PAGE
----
It’s not your imagination: it is tough to find great accounting professionals today.
Accounting Today reported in April 2020 that about 68,000 accounting and bookkeeping positions were eliminated just in the two months or so since the pandemic began.
A November 2020 jobs report found that accounting/bookkeeping services lost 2.4K jobs, a decrease of 2.3 percent from the previous year.
However, just as it’s done for many business sectors, unemployment for accounting professionals has increased and there’s now something of a shortage.
In fact, Accounting Today reported in December on another survey and found that 31 percent of accounting firms “recruiting/retaining employees” was one of the top things “keeping them up at night.” (Note: this worry was greater “keeping up with regulatory change” as well as “acquiring and retaining new clients” and “keeping up with technology.”
Types of accounting/bookkeeping professionals in the most demand
So what accounting/bookkeeping positions are in most demand? Salary.com reported last year that the most in-demand jobs will be:
- Accounting clerk
- Financial analyst
- Internal auditor
- Tax accountant
- Chief Financial Officer (CFO)
Industries that have the greatest need for accounting and bookkeeping specialists.
- Small and mid-sized businesses need public accountants to help them work with unpredictable cash flows and changing compliance requirements
- Corporations need help from accountants to help them keep their business sustainable in the coming years.
- The government needs finance/accounting/bookkeeping specialists due to the need to scale up quickly to address the many – and unprecedented – financial aid programs created during the pandemic.
- Financial services institutions (banks, credit unions, etc.) need employees to help the public secure lines of credit and reorganize debt during tough times.
- Healthcare enterprises (hospitals, clinics, and private practices) need finance, accounting, and bookkeeping professionals to deal with new (technological) payment processes, billing and reconciliations.
Recruiting strategies and tactics to find these hard-to-find specialists
Your first step is to decide if you need to actually hire someone on to your own payroll or whether it might be better to engage the services of a staffing agency that focuses on accounting/finance/bookkeeping professionals and bringing someone on for a temporary or contract-to-hire basis.
This can benefit you as well as the specialist: both of you can “try each other out” before making a long-term employment commitment. Both of you can see if you’re a good fit for each other.
If you need to hire someone NOW, you’re behind
We aren’t trying to be harsh, but if you’re starting to look for someone only when you have a true need, you’re late to the party.
And it probably will take you far longer to find a great person than if you had “been recruiting” even when you had no need. (You also run the risk of hiring in haste and letting the person go relatively quickly.)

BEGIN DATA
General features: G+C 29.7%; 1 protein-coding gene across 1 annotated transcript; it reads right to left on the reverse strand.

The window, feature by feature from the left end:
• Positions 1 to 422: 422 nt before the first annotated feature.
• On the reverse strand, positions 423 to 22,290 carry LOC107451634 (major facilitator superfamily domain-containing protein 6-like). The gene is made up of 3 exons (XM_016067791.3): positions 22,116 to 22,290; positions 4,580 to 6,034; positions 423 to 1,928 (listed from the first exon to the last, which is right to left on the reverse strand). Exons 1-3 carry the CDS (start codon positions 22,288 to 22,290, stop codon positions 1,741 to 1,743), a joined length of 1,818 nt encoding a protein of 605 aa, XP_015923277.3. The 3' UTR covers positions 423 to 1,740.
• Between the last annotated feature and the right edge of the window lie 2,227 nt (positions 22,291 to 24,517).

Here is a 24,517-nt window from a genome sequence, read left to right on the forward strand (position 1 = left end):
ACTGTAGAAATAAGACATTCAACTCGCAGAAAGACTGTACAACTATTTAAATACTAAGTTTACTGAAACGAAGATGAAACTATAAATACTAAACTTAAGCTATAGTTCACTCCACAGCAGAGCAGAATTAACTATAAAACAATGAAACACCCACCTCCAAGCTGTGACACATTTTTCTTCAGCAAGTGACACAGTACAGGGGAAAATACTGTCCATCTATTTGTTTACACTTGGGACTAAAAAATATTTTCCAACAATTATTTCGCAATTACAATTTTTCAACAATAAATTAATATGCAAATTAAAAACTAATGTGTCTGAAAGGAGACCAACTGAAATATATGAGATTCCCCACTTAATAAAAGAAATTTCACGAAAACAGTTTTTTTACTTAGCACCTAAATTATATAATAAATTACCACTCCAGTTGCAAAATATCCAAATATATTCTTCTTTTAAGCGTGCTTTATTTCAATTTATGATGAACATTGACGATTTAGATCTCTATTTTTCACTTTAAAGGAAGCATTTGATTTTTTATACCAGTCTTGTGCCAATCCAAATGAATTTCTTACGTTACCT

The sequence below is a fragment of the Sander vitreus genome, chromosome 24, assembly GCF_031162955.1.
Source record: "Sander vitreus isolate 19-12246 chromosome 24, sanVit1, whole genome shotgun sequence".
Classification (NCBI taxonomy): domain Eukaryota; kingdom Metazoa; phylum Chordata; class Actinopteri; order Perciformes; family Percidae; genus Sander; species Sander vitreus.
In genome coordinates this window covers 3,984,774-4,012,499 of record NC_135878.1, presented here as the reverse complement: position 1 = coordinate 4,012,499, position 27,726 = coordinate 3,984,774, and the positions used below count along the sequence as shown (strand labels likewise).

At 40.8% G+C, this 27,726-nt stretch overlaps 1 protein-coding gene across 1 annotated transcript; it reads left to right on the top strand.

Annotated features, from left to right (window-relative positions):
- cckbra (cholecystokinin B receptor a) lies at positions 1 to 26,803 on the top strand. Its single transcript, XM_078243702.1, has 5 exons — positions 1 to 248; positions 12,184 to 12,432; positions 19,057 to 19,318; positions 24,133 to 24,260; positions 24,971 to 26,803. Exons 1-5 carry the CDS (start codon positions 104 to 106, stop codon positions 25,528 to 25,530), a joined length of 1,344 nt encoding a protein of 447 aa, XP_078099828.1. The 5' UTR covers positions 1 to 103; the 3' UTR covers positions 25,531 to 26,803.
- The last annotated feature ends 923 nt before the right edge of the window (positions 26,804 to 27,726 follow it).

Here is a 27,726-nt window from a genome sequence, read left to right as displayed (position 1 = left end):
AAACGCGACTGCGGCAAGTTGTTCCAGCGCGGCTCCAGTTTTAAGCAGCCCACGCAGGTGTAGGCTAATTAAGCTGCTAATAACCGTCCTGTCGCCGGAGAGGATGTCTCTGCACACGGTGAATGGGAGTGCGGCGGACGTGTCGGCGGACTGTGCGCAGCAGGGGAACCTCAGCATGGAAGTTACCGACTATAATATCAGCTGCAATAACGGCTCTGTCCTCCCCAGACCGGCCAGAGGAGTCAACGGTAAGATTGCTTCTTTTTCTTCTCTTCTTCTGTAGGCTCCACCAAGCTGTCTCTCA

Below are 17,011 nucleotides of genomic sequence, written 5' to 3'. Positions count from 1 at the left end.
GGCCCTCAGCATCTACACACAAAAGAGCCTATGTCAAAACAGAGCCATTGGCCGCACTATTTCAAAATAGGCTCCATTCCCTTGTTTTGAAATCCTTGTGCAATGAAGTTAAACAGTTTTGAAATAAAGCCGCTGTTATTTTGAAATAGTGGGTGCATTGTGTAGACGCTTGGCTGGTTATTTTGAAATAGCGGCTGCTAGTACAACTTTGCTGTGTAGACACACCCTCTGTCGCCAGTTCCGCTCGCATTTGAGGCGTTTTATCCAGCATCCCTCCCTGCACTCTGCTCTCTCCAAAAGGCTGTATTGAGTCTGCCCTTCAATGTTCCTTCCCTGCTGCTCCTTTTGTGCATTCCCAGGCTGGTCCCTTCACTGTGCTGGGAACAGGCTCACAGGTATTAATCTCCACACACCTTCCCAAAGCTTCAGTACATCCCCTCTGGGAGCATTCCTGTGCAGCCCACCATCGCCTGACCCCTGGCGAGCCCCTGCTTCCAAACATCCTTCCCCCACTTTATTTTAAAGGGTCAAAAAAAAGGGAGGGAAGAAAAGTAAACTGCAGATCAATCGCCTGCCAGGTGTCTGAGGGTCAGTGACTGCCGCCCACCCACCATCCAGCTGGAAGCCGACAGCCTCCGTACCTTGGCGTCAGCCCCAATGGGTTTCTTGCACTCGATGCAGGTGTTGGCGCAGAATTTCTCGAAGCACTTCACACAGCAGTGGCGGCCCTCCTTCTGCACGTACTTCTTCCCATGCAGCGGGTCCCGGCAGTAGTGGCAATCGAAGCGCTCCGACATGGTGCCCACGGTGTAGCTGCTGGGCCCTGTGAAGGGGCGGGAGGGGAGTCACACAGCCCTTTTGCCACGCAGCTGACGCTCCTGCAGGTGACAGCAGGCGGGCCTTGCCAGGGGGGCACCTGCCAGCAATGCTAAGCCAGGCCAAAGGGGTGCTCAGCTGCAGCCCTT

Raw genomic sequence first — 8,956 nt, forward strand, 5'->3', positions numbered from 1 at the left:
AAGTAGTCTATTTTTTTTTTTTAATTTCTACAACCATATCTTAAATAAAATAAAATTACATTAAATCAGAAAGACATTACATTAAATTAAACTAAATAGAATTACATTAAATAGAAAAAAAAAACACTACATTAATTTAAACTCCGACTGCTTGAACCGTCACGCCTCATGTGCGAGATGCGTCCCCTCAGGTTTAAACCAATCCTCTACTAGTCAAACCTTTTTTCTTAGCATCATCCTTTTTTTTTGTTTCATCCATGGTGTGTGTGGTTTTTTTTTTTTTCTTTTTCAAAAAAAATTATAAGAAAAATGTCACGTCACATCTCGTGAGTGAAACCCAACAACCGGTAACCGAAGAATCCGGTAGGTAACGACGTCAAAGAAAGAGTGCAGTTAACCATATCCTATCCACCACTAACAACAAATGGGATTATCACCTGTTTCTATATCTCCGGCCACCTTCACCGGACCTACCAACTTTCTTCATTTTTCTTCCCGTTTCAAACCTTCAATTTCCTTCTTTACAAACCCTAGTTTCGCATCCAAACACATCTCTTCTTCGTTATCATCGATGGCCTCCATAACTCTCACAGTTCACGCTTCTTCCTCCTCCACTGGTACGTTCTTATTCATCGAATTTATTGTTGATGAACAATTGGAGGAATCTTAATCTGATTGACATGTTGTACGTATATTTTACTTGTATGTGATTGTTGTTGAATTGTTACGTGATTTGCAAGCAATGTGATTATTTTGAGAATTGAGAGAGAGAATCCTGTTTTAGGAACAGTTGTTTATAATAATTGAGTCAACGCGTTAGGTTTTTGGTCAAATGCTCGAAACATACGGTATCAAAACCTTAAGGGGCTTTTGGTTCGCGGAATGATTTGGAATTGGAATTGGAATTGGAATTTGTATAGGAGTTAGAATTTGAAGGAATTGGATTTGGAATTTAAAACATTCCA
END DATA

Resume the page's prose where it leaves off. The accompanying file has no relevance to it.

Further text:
Always think ahead and forecast. Connect and network with folks who may not be right for current roles, but keep in touch (via newsletters, emails, even phone calls) so that you can keep them “warm” in your talent pipeline for when you do need someone.
Tips for keeping your accounting/finance/bookkeeping talent pipeline full
In addition to keeping in touch with candidates you don’t hire during a particular search, consider:
- Hitting up college career centers.
- Linking up with the college’s alumni program.
- Presenting “how to find a job” seminars at colleges, libraries, accounting/finance associations, etc.
- Asking current finance/accounting/bookkeeping employees for referrals.
Make sure the job description is as clear as can be
You do this so that only those with the skills and experience you need will apply for the position.
Yet you also need to be careful that the description isn’t so exacting that candidates who fit most of the criteria still apply and aren’t scared off. After all, it’s rare that anyone has all the requirements of a position; many people can be easily trained and/or upskilled quickly.
For example, if someone has five years of increasingly sophisticated accounting experience, do they truly need a bachelor’s degree? Probably not.
However, where you really do need certain skills or qualifications, be specific. When you need someone with three years’ experience in financial statements, for instance, say so.
Hire for hard and soft skills
No bookkeeper, no accountant, no CPA is worth it if he or she has all the skills you seek but is disagreeable to be around.
Working with someone like that – whether as a boss, an equal colleague or even as a member of your finance team – is a recipe for sheer misery.
Make sure the person is reasonably easy to get along with, isn’t averse to working with others, is happy to go the extra mile every now and then (particularly important around tax time), and so on.
So how does one really find and hire great accounting professionals?
By working with an accounting/finance staffing and recruiting such as Helpmates, you can cut down on the time it takes you to find someone. You’ll also have considerable peace of mind knowing that candidates have been thoroughly vetted in skills and knowledge and that references have been checked.
In addition, we understand the Southern California finance/accounting/bookkeeping employment market as if it’s our job…because it is! For direct-hire positions, we have an extensive network of already-vetted, talented professionals who aren’t necessarily looking for work but are open to the right opportunity.
In other words, just as we recommend that you keep your talent pipeline filled, we do so as a matter of course.
And that means we can place a contract professional at your worksite quickly and/or have you interviewing great direct-hire candidates in just a day or two.
Contact the Helpmates branch nearest you for more information.